I was thinking just now about why my blogging output has declined in recent months. There have been peaks and troughs before of course, matching my moods or my activity. Sometimes I bore myself, and resolve not to bore you into the bargain. At other times I'm simply too busy, or my head's too full of things I guess you lot wouldn't be that interested in. On the rare occasions I find time to do some research, it's in a field which is too small even to form much of a community, let alone a readership. Perhaps, too, Twitter has soaked up too many of the passing thoughts that might once have formed the kernel of a Blogging Disquisition. And there's only so much Uppal-baiting a vole can manage before anomie sets in.
But one thing I don't think I've done is fall for King Lear's line here. Cordelia listens to her sisters construct beautiful flights of dishonest rhetoric when their father asks them to enunciate their love for him in return for large tracts of his kingdom. Realising - hundreds of years before the structuralists and post-structuralists that language is a bar to communication rather than a tool - Shakespeare has her reply that she can say 'nothing', to Lear's horror: for him, love and words of love are transactional.
It's a good lesson. I shouldn't blog simply because the performance of blogging is important to me. 'I blog, therefore I am' is a fast route to becoming a bloviating bore, a disease widely known in the old media as Clarksonia Majora. In fact, I've found myself blogging less because my opinions are becoming calmer and rarer. Perhaps it's because I'm happy (happier) at work: the top level of management is no longer hostile to the values the teaching staff hold dear. There's a new sense that though we still have all sorts of problems, management and staff perceive them in similar ways. The office of the Vice-Chancellor is no longer occupied by an Emmanuel Goldstein. In short, I have been defanged: firstly by the fear of persecution under the old regime and now by kindness under the new one. It's weird not existing in a state of mutual antipathy - at least then we all knew where we stood. I bumped into the VC in the canteen the other day: not something that would ever happen under the old regime. He asked me if my employment status had been resolved. Formerly, that would have been a veiled threat (who's been reading dossiers then?), but these days it's at least possible that it indicates attention to detail and actual human interest. I can't deal with it! At this rate I'll have to hand in my Impossibilist membership card and take the walk of shame towards my very own Executive office. Oh god… the Syndicalists were right.
Even when writing about the wider world, I'm flagging. It's hard work remaining this angry about the government and its individual sleazebags: there are so many of them and there's no chance they'll ever repent. It's even harder to retain readers and communicate the righteous zeal for reform I feel when the same sickening ills repeat themselves day after day: after four years of blogging, I feel I'm becoming repetitive and monotonous. Just like my lectures… I've certainly become aware of a certain nagging predictability in my writing. Reading Simmonds' comic strip about the Weber family, I'm conscious that I've become a stock character: the frustrated bourgeois lefty Guardian reader adrift in a sea of consumerism and aggression when I'm fairly sure that there is (or used to be) more to me than that.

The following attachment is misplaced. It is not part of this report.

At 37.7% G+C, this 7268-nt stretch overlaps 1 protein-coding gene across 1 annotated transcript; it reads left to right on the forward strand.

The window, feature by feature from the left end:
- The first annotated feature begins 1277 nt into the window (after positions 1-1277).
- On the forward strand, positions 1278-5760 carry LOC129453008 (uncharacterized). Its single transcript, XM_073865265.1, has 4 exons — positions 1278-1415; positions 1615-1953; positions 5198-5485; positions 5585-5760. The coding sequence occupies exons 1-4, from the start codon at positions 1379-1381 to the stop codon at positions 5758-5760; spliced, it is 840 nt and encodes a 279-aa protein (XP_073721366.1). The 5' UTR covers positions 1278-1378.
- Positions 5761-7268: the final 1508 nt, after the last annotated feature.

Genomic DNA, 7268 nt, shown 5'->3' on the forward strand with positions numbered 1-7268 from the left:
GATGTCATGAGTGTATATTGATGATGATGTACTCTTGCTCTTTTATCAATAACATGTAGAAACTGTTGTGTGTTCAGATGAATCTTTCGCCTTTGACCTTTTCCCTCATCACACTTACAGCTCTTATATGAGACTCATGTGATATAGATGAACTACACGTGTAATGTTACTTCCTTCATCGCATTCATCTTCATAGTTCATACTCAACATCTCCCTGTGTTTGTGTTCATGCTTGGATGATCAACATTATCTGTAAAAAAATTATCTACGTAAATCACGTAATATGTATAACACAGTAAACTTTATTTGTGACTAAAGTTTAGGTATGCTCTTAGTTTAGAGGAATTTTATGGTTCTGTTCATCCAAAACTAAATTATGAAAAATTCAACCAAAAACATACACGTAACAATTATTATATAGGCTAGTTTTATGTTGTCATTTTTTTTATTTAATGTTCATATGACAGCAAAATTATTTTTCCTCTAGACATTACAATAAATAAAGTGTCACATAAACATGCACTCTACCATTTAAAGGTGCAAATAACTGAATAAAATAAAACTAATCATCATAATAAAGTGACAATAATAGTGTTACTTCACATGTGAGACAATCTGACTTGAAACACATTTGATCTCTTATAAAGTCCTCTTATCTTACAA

Perhaps blogging's a young person's game.
Anyway, enough of this moaning. What consumer goods have temporarily distracted me from the existential gloom this week? Well, I've received Phillip Pullman's new versions of Grimm Tales, C. J Sansom's Dominion. I'm vaguely planning a paper on invasion novels and the Celtic nations - see also Sheers' Resistance and Jan Morris's wonderful Our First Leader because the intersection of Celtic nationalism and imperialist German and British nationalism is always interesting: Sansom sees the Scottish Nationalists as homegrown Nazis, while the founders of Plaid Cymru were certainly close to the ultra-reactionary Catholic blood-and-soil French fascists, though the party is now a post-1968 socialist anti-colonialist body these days. Sheers' book is interesting because its tale of Welsh farmers quietly disappearing into the hills to resist echoes Owain Glyndwr's revolt: he too survived to disappear into the population and was never heard of again.
I also got Kevin Jackson's day-by-day history of modernism, Constellations of Genius, which Zoot Horn informs me is seriously good. I've been listening to the alienated machine noise of Godspeed You! Black Emperor (the ! changes place with every album release) and I've been hard at work on a lecture about Ben Jonson's Volpone.
I'm resistant to the usual blatherings about dumbing down, but looking at my old student notes, I can't work out how we managed to cover Shakespeare, Jonson, Marston, Dekker, Haywood, Chapman, Wycherley, Tourneur, Kyd, Middleton, Marlowe, Webster and a whole load of other playwrights in the Drama stream, while going into similar breadth in all the other genres. Weeks of lectures about the Edinburgh Review, Steele and Addison! Now I'm teaching a module called Shakespeare, Milton and the English Renaissance: it's thoughtful and detailed, and yet we seem to cover so few texts. We haven't dumbed down, but the space seems to be shrinking. Still, one of the things I'm really determined to do is set Shakespeare's work in a literary and cultural context, rather than leaving him on a pedestal - which is why we've discussed the 'happy ending' versions more commonly performed in the 18th and 19th centuries, for example. At least a blast of Jonson will help them understand that there's more to the Jacobean stage than Shakespeare.
Anyway, back to my lecture-writing…